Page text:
The MKZ won’t be making peace with Donald Trump, since it’s built in Hermosillo, Mexico, alongside the Fusion. But since Trump is probably unaware that a relatively yuge Lincoln is built south of the border, or that Lincoln even belongs to Ford, mums the word. (Detroiters and the United Auto Workers remain fully aware that the Continental and Mustang are being built in a downriver Detroit suburb, with Dearborn churning out the best-selling F-150 and a smaller Ranger pickup coming to replace small-car production that will also move to Mexico, meaning no net loss of jobs.)

What the MKZ doesn’t get is the stand-alone platform that might better its chances with buyers of German luxury cars, or Hyundai’s Genesis. In Lincoln’s defense, you can also cite Audi, Lexus, Acura, Infiniti, Cadillac, and Volvo among the luxury or near-luxury brands that have modified mainstream front-drivers into front- or AWD luxury cars—some to huge sales and acclaim.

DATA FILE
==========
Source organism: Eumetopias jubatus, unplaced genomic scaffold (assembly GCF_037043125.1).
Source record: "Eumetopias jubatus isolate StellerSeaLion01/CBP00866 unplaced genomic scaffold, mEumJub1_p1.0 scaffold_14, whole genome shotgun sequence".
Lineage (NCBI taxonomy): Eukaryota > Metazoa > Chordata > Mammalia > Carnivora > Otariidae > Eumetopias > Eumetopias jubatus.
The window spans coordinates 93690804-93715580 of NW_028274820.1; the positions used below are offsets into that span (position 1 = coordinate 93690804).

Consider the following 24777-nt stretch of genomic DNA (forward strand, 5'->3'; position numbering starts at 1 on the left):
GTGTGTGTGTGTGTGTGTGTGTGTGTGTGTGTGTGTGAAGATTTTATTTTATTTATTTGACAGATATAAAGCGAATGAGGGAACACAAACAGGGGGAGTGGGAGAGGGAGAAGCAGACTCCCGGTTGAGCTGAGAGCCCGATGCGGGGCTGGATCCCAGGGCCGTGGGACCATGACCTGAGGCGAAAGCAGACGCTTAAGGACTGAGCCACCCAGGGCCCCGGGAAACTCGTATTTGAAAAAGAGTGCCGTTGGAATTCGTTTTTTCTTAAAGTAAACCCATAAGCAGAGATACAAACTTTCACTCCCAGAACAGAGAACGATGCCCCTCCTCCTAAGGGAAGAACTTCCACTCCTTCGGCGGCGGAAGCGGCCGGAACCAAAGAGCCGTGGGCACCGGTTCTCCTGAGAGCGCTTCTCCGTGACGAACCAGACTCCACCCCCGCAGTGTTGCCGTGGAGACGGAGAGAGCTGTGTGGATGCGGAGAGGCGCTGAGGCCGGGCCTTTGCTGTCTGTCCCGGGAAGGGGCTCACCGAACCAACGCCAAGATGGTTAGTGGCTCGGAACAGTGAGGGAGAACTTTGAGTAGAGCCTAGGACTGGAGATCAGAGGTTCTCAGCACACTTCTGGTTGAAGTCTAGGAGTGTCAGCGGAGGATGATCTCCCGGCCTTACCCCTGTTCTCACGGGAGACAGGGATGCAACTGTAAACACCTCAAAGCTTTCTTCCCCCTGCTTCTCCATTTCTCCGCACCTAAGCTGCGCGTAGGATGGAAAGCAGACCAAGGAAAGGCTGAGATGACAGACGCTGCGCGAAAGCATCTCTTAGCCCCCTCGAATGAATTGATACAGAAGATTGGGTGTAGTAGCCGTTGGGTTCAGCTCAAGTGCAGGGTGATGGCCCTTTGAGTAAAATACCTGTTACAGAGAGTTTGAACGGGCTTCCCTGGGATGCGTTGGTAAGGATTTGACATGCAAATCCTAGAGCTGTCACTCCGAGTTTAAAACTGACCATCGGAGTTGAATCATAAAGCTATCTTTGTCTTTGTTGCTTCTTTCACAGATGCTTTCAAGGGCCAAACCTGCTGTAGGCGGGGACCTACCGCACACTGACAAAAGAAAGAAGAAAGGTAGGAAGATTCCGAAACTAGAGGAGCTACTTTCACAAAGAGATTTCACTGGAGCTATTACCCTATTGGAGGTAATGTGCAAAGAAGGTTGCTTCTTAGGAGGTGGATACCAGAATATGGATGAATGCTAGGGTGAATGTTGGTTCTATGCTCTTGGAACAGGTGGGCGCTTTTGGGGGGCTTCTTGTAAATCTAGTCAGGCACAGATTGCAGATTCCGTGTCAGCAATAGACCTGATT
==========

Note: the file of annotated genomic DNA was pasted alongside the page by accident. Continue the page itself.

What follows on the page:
Aside from the new face, the MKZ benefits from noticeable cabin enrichment, including Ford’s smartly improved Sync3 infotainment unit. (Say goodbye to Microsoft-based Sync and MyFord Touch, or give it one last punch in its obtuse nose, as Ford chief executive Mark Fields may have done.)

Lincoln’s pushbutton transmission remains, with switches for “Park,” “Drive,” and the like set in a vertical row along the dashboard. But the MKZ trades its unloved, flush-mounted climate control sliders for finger-friendly analog switches. Despite the upgrades, including a new aluminum wrapper, the center stack remains hectic and dated by modern standards, especially its scattershot array of buttons.